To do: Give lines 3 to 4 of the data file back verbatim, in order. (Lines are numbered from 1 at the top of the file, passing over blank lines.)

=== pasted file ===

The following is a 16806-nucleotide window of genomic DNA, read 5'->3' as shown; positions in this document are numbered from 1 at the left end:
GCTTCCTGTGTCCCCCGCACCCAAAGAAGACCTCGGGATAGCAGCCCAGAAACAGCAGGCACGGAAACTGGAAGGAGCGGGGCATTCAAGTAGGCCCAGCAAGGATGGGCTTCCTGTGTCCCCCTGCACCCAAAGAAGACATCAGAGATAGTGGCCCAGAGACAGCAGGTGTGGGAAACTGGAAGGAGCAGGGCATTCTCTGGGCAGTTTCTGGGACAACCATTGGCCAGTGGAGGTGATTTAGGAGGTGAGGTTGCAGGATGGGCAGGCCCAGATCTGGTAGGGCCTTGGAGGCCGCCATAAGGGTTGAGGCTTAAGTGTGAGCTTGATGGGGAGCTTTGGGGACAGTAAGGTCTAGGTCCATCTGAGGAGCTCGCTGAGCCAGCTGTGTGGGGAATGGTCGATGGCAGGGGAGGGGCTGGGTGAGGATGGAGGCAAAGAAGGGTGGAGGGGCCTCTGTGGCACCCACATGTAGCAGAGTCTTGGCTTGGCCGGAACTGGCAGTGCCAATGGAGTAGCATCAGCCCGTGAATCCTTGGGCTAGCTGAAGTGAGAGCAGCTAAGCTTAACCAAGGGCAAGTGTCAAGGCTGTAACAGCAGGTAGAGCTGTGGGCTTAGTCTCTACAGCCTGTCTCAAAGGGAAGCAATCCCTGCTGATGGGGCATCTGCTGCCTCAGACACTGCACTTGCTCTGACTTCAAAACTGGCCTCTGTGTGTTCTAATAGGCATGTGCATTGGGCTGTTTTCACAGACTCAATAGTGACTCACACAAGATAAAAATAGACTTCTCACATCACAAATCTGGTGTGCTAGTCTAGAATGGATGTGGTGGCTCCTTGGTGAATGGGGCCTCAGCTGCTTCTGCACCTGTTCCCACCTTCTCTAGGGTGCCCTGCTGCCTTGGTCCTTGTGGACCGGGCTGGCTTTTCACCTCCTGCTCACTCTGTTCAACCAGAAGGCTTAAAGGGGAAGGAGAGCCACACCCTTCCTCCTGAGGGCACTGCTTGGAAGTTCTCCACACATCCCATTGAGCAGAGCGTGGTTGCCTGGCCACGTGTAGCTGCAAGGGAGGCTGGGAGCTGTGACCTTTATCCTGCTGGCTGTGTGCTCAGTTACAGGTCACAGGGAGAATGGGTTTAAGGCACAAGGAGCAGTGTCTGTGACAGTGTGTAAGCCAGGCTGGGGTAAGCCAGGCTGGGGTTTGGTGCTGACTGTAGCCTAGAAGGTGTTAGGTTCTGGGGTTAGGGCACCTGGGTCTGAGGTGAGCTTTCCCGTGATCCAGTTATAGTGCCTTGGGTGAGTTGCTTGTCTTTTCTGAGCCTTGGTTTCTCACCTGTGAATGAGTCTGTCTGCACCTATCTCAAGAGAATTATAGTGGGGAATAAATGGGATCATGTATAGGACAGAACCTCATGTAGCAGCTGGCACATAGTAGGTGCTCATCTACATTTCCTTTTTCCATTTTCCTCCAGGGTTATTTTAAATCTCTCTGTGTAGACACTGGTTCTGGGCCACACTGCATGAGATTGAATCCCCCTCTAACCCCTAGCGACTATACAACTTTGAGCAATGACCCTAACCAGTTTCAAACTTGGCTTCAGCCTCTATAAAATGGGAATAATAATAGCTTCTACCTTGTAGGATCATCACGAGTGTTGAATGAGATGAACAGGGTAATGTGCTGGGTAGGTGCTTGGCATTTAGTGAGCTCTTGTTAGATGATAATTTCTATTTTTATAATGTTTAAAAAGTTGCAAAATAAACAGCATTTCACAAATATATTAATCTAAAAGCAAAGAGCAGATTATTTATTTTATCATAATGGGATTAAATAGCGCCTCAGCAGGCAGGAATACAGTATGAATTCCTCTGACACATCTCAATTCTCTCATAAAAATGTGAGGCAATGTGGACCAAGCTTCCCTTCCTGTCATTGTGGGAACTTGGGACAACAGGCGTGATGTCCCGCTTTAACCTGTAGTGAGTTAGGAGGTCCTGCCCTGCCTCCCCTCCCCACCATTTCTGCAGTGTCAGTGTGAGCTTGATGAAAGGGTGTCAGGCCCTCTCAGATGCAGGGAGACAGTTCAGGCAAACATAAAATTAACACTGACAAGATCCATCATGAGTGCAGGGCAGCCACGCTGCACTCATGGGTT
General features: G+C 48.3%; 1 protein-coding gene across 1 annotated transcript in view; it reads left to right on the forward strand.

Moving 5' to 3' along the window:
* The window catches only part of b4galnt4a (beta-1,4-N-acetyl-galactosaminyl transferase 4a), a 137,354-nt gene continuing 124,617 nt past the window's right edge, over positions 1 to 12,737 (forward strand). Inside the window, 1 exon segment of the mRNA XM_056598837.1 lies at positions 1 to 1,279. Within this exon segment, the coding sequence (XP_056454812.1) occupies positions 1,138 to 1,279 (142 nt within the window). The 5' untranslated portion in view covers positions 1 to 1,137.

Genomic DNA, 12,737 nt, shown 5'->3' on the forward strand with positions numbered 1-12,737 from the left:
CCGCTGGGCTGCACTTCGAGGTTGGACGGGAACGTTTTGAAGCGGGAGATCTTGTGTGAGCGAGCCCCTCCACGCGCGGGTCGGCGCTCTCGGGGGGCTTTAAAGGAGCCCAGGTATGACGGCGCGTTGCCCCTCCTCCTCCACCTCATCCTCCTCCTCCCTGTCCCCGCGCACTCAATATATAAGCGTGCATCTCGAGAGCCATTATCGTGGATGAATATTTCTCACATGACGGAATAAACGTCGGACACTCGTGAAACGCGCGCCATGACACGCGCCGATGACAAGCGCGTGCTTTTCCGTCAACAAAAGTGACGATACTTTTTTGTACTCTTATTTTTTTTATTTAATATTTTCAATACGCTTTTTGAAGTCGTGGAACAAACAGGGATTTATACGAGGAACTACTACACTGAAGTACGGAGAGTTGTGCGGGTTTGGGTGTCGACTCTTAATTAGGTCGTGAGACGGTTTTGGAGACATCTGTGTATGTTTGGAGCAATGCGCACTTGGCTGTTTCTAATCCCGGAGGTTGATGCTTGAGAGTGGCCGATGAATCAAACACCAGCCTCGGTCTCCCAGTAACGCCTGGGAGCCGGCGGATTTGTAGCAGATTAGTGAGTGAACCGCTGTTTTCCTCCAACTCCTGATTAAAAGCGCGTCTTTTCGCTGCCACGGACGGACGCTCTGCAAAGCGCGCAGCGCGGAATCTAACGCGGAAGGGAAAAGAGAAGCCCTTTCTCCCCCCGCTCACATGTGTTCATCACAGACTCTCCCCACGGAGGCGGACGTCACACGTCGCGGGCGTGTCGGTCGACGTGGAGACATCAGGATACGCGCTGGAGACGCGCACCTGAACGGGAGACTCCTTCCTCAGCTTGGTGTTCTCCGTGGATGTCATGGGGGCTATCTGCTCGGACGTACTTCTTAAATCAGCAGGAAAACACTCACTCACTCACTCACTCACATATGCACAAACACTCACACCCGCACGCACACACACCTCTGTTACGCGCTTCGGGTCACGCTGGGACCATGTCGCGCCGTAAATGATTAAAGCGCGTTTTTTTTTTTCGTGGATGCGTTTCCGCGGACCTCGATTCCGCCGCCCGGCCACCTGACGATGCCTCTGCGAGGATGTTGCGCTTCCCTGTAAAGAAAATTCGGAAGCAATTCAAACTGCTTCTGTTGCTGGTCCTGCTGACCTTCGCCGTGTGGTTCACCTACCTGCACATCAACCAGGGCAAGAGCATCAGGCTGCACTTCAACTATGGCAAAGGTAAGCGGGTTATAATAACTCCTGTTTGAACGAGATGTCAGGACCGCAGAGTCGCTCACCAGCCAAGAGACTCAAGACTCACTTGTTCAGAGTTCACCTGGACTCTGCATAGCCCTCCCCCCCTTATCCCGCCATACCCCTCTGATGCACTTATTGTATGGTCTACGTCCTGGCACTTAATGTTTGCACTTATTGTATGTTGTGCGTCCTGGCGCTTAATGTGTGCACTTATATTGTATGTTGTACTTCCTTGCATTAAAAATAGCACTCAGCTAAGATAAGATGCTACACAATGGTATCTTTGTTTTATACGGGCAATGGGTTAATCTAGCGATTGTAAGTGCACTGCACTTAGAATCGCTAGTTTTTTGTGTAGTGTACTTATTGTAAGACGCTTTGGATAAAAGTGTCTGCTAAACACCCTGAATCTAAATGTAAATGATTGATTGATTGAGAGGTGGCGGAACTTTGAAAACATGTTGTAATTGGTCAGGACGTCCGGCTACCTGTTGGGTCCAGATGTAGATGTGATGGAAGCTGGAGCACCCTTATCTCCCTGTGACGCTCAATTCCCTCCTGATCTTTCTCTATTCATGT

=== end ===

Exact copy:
General features: G+C 48.3%; 1 protein-coding gene across 1 annotated transcript in view; it reads left to right on the forward strand.

Moving 5' to 3' along the window: